On the third Thursday of the month, a gathering of parents with the shared experience of having lost a child gather at St. Paul's United Methodist Church in Rochester. This meeting of the Troy/Rochester chapter of Compassionate Friends, held in Oakland County, typically draws anywhere from a handful of parents to sometimes more than 20. It's among five southeast Michigan branches providing support and solace to families in grieving.
A place of solace for those in grief
Compassionate Friends is a worldwide organization with the mission of assisting families toward the positive resolution of grief following the death of a child of any age – and to provide information to help others be supportive.
"I am in a comfort zone when I am here with others who get it," says Tina Cochrane of Pontiac, a leader of the Troy/Rochester chapter of Compassionate Friends and whose son, Rob, was killed in a car accident five years ago. "We can say whatever we want. No one is offended."
After her son's death in March 2007, Mindie Wolvin of Lake Orion tried a number of different support groups, but it was in Compassionate Friends that she found a place of solace.
"It's really important to find a support group outside of your family," Wolvin explains. "Your family has lost, too. Grief is heavy. If your friends and family members haven't lost a child, it can be hard for them to understand why you're not over it. I relate to others who have lost a child. I need to be with people who get it."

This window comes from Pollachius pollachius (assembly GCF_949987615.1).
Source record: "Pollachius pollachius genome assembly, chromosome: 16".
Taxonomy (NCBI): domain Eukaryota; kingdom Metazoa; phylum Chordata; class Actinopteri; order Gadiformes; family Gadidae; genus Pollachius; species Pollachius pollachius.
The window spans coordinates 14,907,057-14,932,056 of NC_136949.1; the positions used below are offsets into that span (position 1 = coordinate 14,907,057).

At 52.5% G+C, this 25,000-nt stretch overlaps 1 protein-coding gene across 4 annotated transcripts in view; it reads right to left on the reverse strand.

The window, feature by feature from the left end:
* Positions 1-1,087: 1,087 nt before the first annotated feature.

Friends, family and supporters
While the majority of attendees to Compassionate Friends gatherings are parents, some are grandparents, others siblings. And while everyone who attends is welcome and encouraged to speak, many find more comfort in listening.
"I don't say a lot, but I listen," says Colleen Lucas of Macomb, who lost her son Kyle in May 2010. "The loss of a child is like a shattered statue. You have to put the pieces back together one by one, knowing that one piece will always be missing. In Compassionate Friends, I am not alone in that process."
Where to find supporters
Those attending a Compassionate Friends meeting for the first time will meet separate from the larger group so they can meet with a group leader one-on-one and share their story in a smaller, more intimate setting.
"This way, it's not so overwhelming for them," Wolvin explains. "If they feel up to later joining the larger group, I encourage them to do so.
"I tell first timers to give it three tries. Each meeting is different, so come a few times to really get a sense for the group. In the end, this is a group that no one wants to belong to, but it's a group of people who are always there when you need them."